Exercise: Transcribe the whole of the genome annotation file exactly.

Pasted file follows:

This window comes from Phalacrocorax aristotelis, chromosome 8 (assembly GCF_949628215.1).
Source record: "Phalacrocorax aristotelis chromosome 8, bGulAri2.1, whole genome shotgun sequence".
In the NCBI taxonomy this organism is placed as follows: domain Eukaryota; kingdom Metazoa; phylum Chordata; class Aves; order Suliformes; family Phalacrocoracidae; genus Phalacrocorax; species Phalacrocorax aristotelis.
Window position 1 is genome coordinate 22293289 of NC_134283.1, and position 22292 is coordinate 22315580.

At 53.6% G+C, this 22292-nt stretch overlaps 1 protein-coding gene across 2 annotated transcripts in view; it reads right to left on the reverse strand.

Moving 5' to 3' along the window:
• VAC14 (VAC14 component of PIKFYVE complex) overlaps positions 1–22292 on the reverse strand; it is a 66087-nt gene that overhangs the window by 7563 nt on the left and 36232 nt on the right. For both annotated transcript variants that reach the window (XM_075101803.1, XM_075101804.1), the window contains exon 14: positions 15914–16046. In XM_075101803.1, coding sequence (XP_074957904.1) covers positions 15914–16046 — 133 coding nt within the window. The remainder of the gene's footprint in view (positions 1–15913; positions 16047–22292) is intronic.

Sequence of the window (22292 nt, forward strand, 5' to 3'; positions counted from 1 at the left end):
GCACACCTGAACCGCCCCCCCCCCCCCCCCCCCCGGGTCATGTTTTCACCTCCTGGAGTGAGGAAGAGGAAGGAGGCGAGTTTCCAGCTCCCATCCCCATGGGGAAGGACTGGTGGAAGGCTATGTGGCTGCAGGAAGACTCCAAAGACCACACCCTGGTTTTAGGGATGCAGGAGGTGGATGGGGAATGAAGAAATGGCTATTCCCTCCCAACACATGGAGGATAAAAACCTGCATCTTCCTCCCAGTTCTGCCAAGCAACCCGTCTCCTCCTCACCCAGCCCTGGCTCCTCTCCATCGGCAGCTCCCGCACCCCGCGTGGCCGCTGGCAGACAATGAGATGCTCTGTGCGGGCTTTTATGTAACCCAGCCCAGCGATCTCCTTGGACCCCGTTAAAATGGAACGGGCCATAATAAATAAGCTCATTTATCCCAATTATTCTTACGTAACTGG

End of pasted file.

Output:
This window comes from Phalacrocorax aristotelis, chromosome 8 (assembly GCF_949628215.1).
Source record: "Phalacrocorax aristotelis chromosome 8, bGulAri2.1, whole genome shotgun sequence".
In the NCBI taxonomy this organism is placed as follows: domain Eukaryota; kingdom Metazoa; phylum Chordata; class Aves; order Suliformes; family Phalacrocoracidae; genus Phalacrocorax; species Phalacrocorax aristotelis.
Window position 1 is genome coordinate 22293289 of NC_134283.1, and position 22292 is coordinate 22315580.

At 53.6% G+C, this 22292-nt stretch overlaps 1 protein-coding gene across 2 annotated transcripts in view; it reads right to left on the reverse strand.

Moving 5' to 3' along the window:
• VAC14 (VAC14 component of PIKFYVE complex) overlaps positions 1–22292 on the reverse strand; it is a 66087-nt gene that overhangs the window by 7563 nt on the left and 36232 nt on the right. For both annotated transcript variants that reach the window (XM_075101803.1, XM_075101804.1), the window contains exon 14: positions 15914–16046. In XM_075101803.1, coding sequence (XP_074957904.1) covers positions 15914–16046 — 133 coding nt within the window. The remainder of the gene's footprint in view (positions 1–15913; positions 16047–22292) is intronic.

Sequence of the window (22292 nt, forward strand, 5' to 3'; positions counted from 1 at the left end):
GCACACCTGAACCGCCCCCCCCCCCCCCCCCCCCGGGTCATGTTTTCACCTCCTGGAGTGAGGAAGAGGAAGGAGGCGAGTTTCCAGCTCCCATCCCCATGGGGAAGGACTGGTGGAAGGCTATGTGGCTGCAGGAAGACTCCAAAGACCACACCCTGGTTTTAGGGATGCAGGAGGTGGATGGGGAATGAAGAAATGGCTATTCCCTCCCAACACATGGAGGATAAAAACCTGCATCTTCCTCCCAGTTCTGCCAAGCAACCCGTCTCCTCCTCACCCAGCCCTGGCTCCTCTCCATCGGCAGCTCCCGCACCCCGCGTGGCCGCTGGCAGACAATGAGATGCTCTGTGCGGGCTTTTATGTAACCCAGCCCAGCGATCTCCTTGGACCCCGTTAAAATGGAACGGGCCATAATAAATAAGCTCATTTATCCCAATTATTCTTACGTAACTGG